Seth

Seth

Seth

Nowhere Sometimes

Epliglotic

Seth Thompson seems to be a love-him-or-hate-him musician, the kind of guy who’s a hit with the people who “get” him and a complete miss with the people who don’t. He’s the folk rock equivalent of Monty Python. Even the title of his newest disc, his third, will either amuse or irritate: Nowhere Sometimes — sort of like Good News for People Who Love Bad News and Nobody Knows This Is Everywhere (itself an imitation of a similarly paradoxical title). Readers who find themselves irritated might want to leave off now.

The amused, however, will find a lot to enjoy on this disc. Seth has a knack for droll turns of phrase. “Living in fear/makes me want the lobe of your ear/…Israel and Iraq/only remind me of the small of your back,” he sings on the sly blues number “Love Song #68749.” And on “Melt”: “As the snow shrinks/under the sun/then I thinks/I thinks you’re the one”; also not forgetting “I need you/to be the strumpet on my codpiece” from “My Trombone’s Got No Mouthpiece.” And his musicianship is impressive, as he moves effortlessly from clarinet to bass to acoustic guitar to pump organ to percussion. His songwriting culls from as many genres as instruments he’s able to play.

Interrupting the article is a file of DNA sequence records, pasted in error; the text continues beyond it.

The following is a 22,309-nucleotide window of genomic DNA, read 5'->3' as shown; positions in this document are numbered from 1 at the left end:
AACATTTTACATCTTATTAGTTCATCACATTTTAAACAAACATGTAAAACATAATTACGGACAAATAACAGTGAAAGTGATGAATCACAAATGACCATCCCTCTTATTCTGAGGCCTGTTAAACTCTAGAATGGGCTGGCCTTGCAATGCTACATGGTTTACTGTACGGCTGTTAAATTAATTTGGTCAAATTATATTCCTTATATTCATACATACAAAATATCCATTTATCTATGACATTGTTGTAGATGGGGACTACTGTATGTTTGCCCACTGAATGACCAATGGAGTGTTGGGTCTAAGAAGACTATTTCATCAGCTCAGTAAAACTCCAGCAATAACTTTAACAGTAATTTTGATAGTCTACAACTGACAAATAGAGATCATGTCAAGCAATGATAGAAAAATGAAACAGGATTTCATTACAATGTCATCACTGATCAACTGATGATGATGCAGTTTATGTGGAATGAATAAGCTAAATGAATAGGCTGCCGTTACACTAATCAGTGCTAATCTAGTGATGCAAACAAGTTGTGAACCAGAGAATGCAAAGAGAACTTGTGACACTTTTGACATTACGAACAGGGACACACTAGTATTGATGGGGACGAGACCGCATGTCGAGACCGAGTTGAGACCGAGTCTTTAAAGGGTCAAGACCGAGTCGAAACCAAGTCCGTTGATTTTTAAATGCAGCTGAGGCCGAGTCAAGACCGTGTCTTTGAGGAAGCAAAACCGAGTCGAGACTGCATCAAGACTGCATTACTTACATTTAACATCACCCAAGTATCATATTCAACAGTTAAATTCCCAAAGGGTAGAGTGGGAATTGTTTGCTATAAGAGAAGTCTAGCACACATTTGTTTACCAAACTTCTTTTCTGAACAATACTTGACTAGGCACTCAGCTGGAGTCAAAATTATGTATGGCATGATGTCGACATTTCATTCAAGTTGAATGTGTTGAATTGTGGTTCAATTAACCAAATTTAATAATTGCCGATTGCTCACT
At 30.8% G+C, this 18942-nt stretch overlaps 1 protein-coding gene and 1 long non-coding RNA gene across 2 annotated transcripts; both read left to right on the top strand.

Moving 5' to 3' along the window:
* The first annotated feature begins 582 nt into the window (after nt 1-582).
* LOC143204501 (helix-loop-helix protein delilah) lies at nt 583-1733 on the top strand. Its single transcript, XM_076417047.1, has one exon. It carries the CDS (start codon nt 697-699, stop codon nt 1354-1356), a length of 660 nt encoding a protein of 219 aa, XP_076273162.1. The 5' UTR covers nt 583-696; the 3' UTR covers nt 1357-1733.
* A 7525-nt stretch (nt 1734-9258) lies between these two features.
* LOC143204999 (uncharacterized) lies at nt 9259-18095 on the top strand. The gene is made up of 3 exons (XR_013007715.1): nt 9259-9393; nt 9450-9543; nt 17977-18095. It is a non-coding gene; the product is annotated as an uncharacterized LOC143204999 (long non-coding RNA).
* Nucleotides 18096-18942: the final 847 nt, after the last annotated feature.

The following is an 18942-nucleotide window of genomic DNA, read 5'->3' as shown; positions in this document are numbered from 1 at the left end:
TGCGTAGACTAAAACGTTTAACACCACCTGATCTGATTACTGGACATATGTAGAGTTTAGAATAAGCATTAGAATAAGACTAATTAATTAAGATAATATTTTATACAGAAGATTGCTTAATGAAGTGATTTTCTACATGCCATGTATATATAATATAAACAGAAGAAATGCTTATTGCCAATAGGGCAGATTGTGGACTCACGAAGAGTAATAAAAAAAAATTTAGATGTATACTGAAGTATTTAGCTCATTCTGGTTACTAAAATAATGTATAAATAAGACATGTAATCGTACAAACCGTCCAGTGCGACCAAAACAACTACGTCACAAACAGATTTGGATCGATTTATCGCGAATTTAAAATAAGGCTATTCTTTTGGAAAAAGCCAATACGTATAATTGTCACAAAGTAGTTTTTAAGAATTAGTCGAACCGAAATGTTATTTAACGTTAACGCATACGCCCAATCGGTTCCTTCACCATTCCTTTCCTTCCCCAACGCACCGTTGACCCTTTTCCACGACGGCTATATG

Seth’s vocals jar from time to time, particularly on the high or extended notes (though this may strike some as part of his slacker charm), and there are bound to be mixed feelings about the long musical poem “Spill,” which has alternating moments of inspired free verse and sloppy pretentiousness. “The tired mind is a linear mind” is an instance of the former; musing on the sexual connotations of the El’s red line an instance of the latter. His lighthearted side (“Beat Poets”) is often more welcome company than his earnest side (“One Last Thing,” “Below”), resulting in occasional lulls. Some of his better lyrics have been paired with unforgivably repetitive songs (“Melt”).

Nowhere Sometimes will not suit everyone’s palate. Few albums do. But on the whole it’s a fresh, considered and entertaining release, with the promise of a rollicking live show to boot. Chances are that he would hook a lot more listeners by offering a few carefully selected free tracks as MP3 on his website.

Epiglotic: www.epiglotic.com

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